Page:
India recently adopted what might be the world’s strongest net neutrality norms. On July 11, India’s Telecom Commission approved recommendations the Telecom Regulatory Authority of India (TRAI) proposed last November to incorporate principles of non-discriminatory treatment into internet service provider license agreements. Those rules define discriminatory treatment to include “any form” of data discrimination, such as “blocking, degrading, slowing down or granting preferential speeds or treatment to any content,” as well as zero rating. India’s rules do allow exceptions, including for “reasonable traffic management” and “specialised services” (such as emergency services), but only where “proportionate, transient and transparent in nature” and not when provided a replacement for internet access services.
Meanwhile, in the US, the call for net neutrality is regaining momentum in California, and possibly in Congress.
In California, Scott Wiener’s state senate bill SB 822 almost lost its promise as the US’s strongest net neutrality protections. After initial success in committee, SB 822 merged with another bill, and then was gutted. Fortunately, after much negotiation, Scott Wiener announced it will be reinstated with essentially all of its key elements. The revived bill is due out August 6, after legislative recess. Be sure to look out for that, along with opportunities to defend and protect it as it progresses through the legislative process.
At the federal level, on July 17 Representative Mike Coffman of Colorado became the first Republican sign the Congressional Review Act (CRA) discharge petition to undo the FCC’s repeal of net neutrality rules.
On the same day, Representative Coffman introduced his own net neutrality bill, the 21st Century Internet Act, which principally embraces the tenets of the FCC’s 2015 Open Internet Order with the significant exception of creating a new title for broadband internet access services. (The 2015 Open Internet Order classifies broadband under Title II of the Federal Communications Act, corresponding to common carrier-level regulation. In repealing that order, the FCC re-classified broadband under Title I: “light-touch regulation.” Coffman’s bill chooses neither and creates a new title instead.) Proponents of the CRA bill hope that Coffman’s bill will not detract from support for the CRA bill, and that Coffman’s signing of the CRA discharge petition will spur other Republicans to put their weight behind the CRA too.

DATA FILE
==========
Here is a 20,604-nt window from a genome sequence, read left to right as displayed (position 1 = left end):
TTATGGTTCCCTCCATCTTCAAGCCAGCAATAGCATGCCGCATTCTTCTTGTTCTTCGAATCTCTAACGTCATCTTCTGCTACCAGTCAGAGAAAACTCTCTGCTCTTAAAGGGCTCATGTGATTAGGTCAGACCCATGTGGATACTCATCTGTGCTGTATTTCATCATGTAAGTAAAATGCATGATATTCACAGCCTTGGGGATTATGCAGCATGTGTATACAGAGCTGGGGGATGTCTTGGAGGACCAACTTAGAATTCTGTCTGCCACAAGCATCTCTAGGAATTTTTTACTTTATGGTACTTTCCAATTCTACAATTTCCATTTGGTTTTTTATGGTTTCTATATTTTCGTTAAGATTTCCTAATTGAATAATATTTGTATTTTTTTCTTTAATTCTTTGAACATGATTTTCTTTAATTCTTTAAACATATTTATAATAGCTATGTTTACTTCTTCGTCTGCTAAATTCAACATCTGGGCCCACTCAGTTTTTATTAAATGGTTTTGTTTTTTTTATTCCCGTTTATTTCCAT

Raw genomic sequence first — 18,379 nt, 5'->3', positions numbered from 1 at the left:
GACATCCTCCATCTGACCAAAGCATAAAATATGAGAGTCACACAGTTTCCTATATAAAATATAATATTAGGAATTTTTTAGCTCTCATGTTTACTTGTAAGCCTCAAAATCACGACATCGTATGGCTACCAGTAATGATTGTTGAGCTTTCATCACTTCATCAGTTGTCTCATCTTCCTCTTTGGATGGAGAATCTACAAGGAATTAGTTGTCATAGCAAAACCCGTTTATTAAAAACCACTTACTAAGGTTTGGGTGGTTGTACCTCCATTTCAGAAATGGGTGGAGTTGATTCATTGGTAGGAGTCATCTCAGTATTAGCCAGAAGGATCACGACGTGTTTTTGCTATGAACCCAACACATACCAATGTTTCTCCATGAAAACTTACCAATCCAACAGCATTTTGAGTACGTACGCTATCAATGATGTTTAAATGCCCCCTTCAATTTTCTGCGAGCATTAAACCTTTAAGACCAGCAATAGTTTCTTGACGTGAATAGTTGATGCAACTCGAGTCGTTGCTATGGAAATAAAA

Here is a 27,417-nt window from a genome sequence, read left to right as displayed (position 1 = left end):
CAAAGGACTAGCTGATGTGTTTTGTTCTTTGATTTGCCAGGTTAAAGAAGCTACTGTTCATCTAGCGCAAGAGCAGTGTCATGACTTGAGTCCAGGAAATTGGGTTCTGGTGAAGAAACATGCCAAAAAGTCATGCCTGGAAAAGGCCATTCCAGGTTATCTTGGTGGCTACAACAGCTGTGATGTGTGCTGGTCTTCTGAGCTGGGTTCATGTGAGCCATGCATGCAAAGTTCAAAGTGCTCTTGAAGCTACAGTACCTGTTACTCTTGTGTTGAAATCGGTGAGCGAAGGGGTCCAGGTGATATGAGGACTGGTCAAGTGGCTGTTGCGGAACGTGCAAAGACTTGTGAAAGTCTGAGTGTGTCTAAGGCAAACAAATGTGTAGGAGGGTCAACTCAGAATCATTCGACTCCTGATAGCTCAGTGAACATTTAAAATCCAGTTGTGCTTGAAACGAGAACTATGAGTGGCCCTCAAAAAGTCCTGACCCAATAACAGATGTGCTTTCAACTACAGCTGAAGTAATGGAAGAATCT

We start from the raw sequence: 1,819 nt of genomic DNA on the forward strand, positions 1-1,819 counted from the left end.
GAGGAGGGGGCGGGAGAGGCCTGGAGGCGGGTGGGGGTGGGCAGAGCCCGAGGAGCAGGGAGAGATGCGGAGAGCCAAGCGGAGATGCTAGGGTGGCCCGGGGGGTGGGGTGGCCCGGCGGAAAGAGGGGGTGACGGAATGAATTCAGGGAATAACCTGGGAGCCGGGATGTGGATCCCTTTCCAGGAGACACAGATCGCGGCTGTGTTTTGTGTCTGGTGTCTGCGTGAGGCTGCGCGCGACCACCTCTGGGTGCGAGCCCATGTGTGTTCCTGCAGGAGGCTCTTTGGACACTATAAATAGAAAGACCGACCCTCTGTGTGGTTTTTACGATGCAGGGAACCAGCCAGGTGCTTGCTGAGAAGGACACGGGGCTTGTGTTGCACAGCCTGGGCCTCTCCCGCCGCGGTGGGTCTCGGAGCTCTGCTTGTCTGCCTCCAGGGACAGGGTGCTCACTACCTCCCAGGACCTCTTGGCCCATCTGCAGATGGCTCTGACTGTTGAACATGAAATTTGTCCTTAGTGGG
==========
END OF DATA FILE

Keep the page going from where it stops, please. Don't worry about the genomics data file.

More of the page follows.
Developers have an important message to relay. Net neutrality has led to vast opportunity by giving developers the freedom to build and ship software without being potentially blocked, throttled, or tolled by internet service providers. This has meant a more level playing field for launching new products. Without net neutrality protections, we lose trust that the internet is a force for innovation and opportunity.
If you want more detail, check out these comments a group of 190 internet pioneers, technologists, and developers filed with the US Federal Communications Commission (FCC). Although they’re a year old, the explanations are still relevant and can be a great resource in explaining the ramifications of the FCC’s decision for software to policymakers who may not understand it.
Not mincing words, they explain that the authors of the FCC’s decision to repeal net neutrality rules “lack a fundamental understanding” of what the internet’s technology promises to provide, how the internet actually works, which entities in the internet ecosystem provide which services, and what the similarities and differences are between the internet and other telecommunications systems the FCC regulates as telecommunications services.
They also describe risks to innovation that could follow from reclassification of broadband services and give concrete examples of consumer harm that could have been prevented when broadband services were less regulated (before net neutrality) and consumer benefit realized when they were more regulated (during net neutrality).
Feeling inspired? We hope you’ll join us in continuing to advocate for an open internet.